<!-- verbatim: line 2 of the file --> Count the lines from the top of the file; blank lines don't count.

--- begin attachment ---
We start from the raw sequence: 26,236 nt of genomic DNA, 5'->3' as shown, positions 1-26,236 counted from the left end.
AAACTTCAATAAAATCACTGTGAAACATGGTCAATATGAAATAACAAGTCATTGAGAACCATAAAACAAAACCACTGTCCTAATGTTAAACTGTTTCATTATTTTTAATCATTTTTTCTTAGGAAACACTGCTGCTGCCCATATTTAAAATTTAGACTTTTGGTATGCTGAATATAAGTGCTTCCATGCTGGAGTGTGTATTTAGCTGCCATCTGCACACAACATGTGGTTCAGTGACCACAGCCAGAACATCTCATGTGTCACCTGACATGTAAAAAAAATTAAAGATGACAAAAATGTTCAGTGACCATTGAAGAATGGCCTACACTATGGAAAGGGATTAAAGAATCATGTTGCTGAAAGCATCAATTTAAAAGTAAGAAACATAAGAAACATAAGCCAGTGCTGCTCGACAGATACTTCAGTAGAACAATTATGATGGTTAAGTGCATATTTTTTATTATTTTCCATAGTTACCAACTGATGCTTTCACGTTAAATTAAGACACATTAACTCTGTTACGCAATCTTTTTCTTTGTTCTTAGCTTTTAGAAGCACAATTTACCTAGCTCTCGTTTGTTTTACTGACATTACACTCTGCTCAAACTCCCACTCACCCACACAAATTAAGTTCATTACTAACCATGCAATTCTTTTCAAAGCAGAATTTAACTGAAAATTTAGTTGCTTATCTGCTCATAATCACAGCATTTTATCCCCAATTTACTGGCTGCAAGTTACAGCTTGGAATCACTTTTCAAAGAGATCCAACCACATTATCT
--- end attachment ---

AAACTTCAATAAAATCACTGTGAAACATGGTCAATATGAAATAACAAGTCATTGAGAACCATAAAACAAAACCACTGTCCTAATGTTAAACTGTTTCATTATTTTTAATCATTTTTTCTTAGGAAACACTGCTGCTGCCCATATTTAAAATTTAGACTTTTGGTATGCTGAATATAAGTGCTTCCATGCTGGAGTGTGTATTTAGCTGCCATCTGCACACAACATGTGGTTCAGTGACCACAGCCAGAACATCTCATGTGTCACCTGACATGTAAAAAAAATTAAAGATGACAAAAATGTTCAGTGACCATTGAAGAATGGCCTACACTATGGAAAGGGATTAAAGAATCATGTTGCTGAAAGCATCAATTTAAAAGTAAGAAACATAAGAAACATAAGCCAGTGCTGCTCGACAGATACTTCAGTAGAACAATTATGATGGTTAAGTGCATATTTTTTATTATTTTCCATAGTTACCAACTGATGCTTTCACGTTAAATTAAGACACATTAACTCTGTTACGCAATCTTTTTCTTTGTTCTTAGCTTTTAGAAGCACAATTTACCTAGCTCTCGTTTGTTTTACTGACATTACACTCTGCTCAAACTCCCACTCACCCACACAAATTAAGTTCATTACTAACCATGCAATTCTTTTCAAAGCAGAATTTAACTGAAAATTTAGTTGCTTATCTGCTCATAATCACAGCATTTTATCCCCAATTTACTGGCTGCAAGTTACAGCTTGGAATCACTTTTCAAAGAGATCCAACCACATTATCT